This is not a deep dive
If you’re looking for lots of internals and explanations of what happens behind the scenes, don’t read past here. I almost made a READPAST joke. It’s that kind of day. This is just a basic overview of creating some indexes and gathering statistics. Why? Because someone just paid about $47.5k for every 0.75 cores of Oracle Enterprise licensing and they probably expect some performance out of it. This isn’t MySQL. We don’t have all day to get query results.
If you remember last time, we created a couple tables of random data, HR.T1 and HR.T2. They are currently sitting in TABLESPACE, where no one can hear you scream.
The first thing you want to do is forget about clustered indexes. Oracle has Cluster Indexes, which allow frequently joined rows from separate tables to sit on the same block of data, to reduce I/O when joining tables. Oracle has Index Organized Tables, which can be defined by a Primary Key.
But that’s more than I want to bite off!
Creating a Primary Key ain’t too far off from SQL Server. But there are some weird points, too. For instance, when you create a Primary Key, you can let it create an associated index, specify an index to associate with, or let Oracle pick the first index it finds to associate with the Primary Key. Full disclosure: it may not be the index you’d pick, it may be the first index that has the PK column as a leading column.
Here are some examples!
ALTER TABLE HR.T1 ADD CONSTRAINT pk_t1_id PRIMARY KEY (ID);
--I created this one a little out of order to show the USING syntax
ALTER TABLE HR.T2 ADD CONSTRAINT pk_t2_id PRIMARY KEY (ID) USING INDEX IX_T2_ID_OID_CID;
If, at some point, you realize you chose the wrong Primary Key, you can drop it without dropping the index.
ALTER TABLE HR.T2 DROP CONSTRAINT pk_t2_id KEEP INDEX;
Can’t cluster this
You can also create some pretty familiar looking index structures. There’s even an online option, if you paid through the nose. You can, of course, define your index as UNIQUE for free (for now, anyway)!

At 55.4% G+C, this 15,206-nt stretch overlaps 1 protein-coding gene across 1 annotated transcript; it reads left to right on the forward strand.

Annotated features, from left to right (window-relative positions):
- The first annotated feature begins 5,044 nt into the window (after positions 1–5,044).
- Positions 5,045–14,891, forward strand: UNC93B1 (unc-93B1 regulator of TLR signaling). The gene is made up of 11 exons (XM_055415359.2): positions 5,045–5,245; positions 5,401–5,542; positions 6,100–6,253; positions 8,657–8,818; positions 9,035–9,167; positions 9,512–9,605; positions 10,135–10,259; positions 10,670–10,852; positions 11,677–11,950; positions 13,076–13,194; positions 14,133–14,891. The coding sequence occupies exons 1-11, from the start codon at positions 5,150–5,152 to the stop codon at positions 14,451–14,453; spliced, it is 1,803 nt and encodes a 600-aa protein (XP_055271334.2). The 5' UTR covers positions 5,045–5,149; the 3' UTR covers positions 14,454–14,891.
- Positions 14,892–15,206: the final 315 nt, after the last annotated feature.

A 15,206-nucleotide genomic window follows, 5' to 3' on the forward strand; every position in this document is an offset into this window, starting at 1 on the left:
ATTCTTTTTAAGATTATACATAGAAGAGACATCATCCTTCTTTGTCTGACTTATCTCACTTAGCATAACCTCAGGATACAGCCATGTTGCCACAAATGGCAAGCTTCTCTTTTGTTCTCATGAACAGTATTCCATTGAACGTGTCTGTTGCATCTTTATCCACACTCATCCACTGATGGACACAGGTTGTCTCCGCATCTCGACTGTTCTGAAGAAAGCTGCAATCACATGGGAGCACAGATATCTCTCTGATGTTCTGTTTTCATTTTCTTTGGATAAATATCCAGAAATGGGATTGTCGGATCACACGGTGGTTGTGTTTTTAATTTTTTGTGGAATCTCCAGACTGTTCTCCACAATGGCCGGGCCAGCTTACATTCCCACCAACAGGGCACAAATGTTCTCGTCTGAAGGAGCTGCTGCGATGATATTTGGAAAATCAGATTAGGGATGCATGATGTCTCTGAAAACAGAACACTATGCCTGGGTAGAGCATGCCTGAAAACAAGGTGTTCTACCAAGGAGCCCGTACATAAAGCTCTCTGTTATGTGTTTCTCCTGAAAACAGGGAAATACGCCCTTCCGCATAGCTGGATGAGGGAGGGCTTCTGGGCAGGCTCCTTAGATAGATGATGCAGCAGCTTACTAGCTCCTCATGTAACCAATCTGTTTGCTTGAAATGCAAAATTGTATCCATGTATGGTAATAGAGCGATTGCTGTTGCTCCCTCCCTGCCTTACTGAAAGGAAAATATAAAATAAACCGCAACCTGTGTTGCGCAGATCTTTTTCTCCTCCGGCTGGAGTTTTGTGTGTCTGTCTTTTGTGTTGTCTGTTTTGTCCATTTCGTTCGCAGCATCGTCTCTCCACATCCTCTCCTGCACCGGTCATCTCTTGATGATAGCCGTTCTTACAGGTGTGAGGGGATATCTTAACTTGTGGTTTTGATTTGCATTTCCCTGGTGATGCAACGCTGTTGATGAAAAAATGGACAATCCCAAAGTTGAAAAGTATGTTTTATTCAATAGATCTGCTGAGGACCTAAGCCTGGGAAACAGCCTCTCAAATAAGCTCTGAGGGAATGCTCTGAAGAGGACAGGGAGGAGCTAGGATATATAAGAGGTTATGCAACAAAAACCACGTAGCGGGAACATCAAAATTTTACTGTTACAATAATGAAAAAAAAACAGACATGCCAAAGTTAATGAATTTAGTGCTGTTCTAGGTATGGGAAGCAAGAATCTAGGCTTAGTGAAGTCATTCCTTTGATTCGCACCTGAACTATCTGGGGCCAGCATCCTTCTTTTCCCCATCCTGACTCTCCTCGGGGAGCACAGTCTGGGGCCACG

CREATE INDEX IX_T1_ID_OID_CID ON HR.T1 (ID, ORDER_ID, CUSTOMER_ID);
CREATE INDEX IX_T2_ID_OID_CID ON HR.T2 (ID, ORDER_ID, CUSTOMER_ID);
CREATE INDEX IX_T1_ID_OID_CID ON HR.T1 (ID, ORDER_ID, CUSTOMER_ID) ONLINE;
CREATE INDEX IX_T2_ID_OID_CID ON HR.T2 (ID, ORDER_ID, CUSTOMER_ID) ONLINE;
CREATE UNIQUE INDEX IX_T1_ID_OID_CID ON HR.T1 (ID, ORDER_ID, CUSTOMER_ID) ONLINE;
CREATE UNIQUE INDEX IX_T2_ID_OID_CID ON HR.T2 (ID, ORDER_ID, CUSTOMER_ID) ONLINE;
But man oh man, the best part of this to me brings in a little something from when we created the tables and test data! Creating indexes with no logging! Creating indexes online with no logging is like perf tuning God mode. Oracle for the IDDQD!
ALTER TABLE HR.T1 ADD CONSTRAINT pk_t1_id PRIMARY KEY (ID) NOLOGGING;
CREATE UNIQUE INDEX IX_T1_CID_PHN_NL ON HR.T1 (CUSTOMER_ID, CUST_PHONE) ONLINE NOLOGGING;
Oracle doesn’t exactly have filtered indexes. They have function based indexes, but to my SQL Server soaked brain, they seem more like a computed column with an index on it than a filtered index.
CREATE UNIQUE INDEX IX_T2_OD_PD_SD ON HR.T2 (UPPER(FIRST_NAME)) ONLINE;
You can also create bitmap indexes, which are good for low density columns. That’s fancy talk for ‘not very unique’. Our bit column would fall into that category. Other entrants would be stuff like gender, marital status, or Favorite Rebecca Black Song would also probably qualify.
CREATE BITMAP INDEX IX_T1_BM_ISS ON HR.T1 (IS_SOMETHING);
Ain’t no STATMAN here
To create, update, or otherwise manage statistics you use the DBMS_STATS package. It has subprograms for so many things, it’s hard to list them all. Oracle treats statistics much more importantly than SQL Server does, and with good reason: THEY ARE!
I also like the advice that the Oracle crowd has had on index fragmentation, since around 2002:
My opinion — 99.9% of all reorgs, rebuilds, etc are a total and utter waste of time and
energy. We spend way way way too much time losing sleep over this non-event.
If you are going to spend time on this exercise — make sure you come up with a way to
MEASURE what you’ve just done in some quanitative fashion you can report to your mgmt
(eg: these rebuilds I spend X hours a week doing save us from doing X IO’s every day, or
let us do Y more transactions then otherwise possible, or …..) No one, but no one,
seems to do that (keep metrics). They just feel “it must be better”. Who knows — you
may actually be DECREASING performance!! (you’ll never know until you measure)
If we wanted to gather statistics on all columns in our T1 and T2 tables, we could run commands like this:
METHOD_OPT => 'FOR ALL COLUMNS SIZE AUTO'
METHOD_OPT => 'FOR ALL COLUMNS SIZE AUTO'
You can check on Oracle statistics in the GUI, and see that they provide pretty commensurate information to SQL Server’s statistics.
I’ll revisit this down the line
But there’s a lot I want to explore here, first. Hopefully you learned a few things along the way. I know I did writing this!
Thanks for reading!